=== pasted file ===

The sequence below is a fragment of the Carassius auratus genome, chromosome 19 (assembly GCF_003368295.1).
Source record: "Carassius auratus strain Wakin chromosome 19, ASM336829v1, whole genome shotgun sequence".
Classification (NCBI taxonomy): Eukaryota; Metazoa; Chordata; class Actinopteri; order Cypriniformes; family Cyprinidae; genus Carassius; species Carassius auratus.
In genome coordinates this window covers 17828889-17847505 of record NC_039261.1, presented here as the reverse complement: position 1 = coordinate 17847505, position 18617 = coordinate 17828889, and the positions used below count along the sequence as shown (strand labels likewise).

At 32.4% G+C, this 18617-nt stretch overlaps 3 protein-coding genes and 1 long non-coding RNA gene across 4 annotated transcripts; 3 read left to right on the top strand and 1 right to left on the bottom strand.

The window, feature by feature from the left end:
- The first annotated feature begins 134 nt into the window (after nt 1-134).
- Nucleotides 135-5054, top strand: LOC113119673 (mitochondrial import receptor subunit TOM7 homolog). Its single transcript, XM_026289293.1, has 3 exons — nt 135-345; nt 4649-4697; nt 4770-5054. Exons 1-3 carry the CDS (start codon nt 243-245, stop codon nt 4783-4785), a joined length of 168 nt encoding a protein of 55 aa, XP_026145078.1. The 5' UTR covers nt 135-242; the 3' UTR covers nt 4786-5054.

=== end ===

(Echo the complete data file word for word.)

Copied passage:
The sequence below is a fragment of the Carassius auratus genome, chromosome 19 (assembly GCF_003368295.1).
Source record: "Carassius auratus strain Wakin chromosome 19, ASM336829v1, whole genome shotgun sequence".
Classification (NCBI taxonomy): Eukaryota; Metazoa; Chordata; class Actinopteri; order Cypriniformes; family Cyprinidae; genus Carassius; species Carassius auratus.
In genome coordinates this window covers 17828889-17847505 of record NC_039261.1, presented here as the reverse complement: position 1 = coordinate 17847505, position 18617 = coordinate 17828889, and the positions used below count along the sequence as shown (strand labels likewise).

At 32.4% G+C, this 18617-nt stretch overlaps 3 protein-coding genes and 1 long non-coding RNA gene across 4 annotated transcripts; 3 read left to right on the top strand and 1 right to left on the bottom strand.

The window, feature by feature from the left end:
- The first annotated feature begins 134 nt into the window (after nt 1-134).
- Nucleotides 135-5054, top strand: LOC113119673 (mitochondrial import receptor subunit TOM7 homolog). Its single transcript, XM_026289293.1, has 3 exons — nt 135-345; nt 4649-4697; nt 4770-5054. Exons 1-3 carry the CDS (start codon nt 243-245, stop codon nt 4783-4785), a joined length of 168 nt encoding a protein of 55 aa, XP_026145078.1. The 5' UTR covers nt 135-242; the 3' UTR covers nt 4786-5054.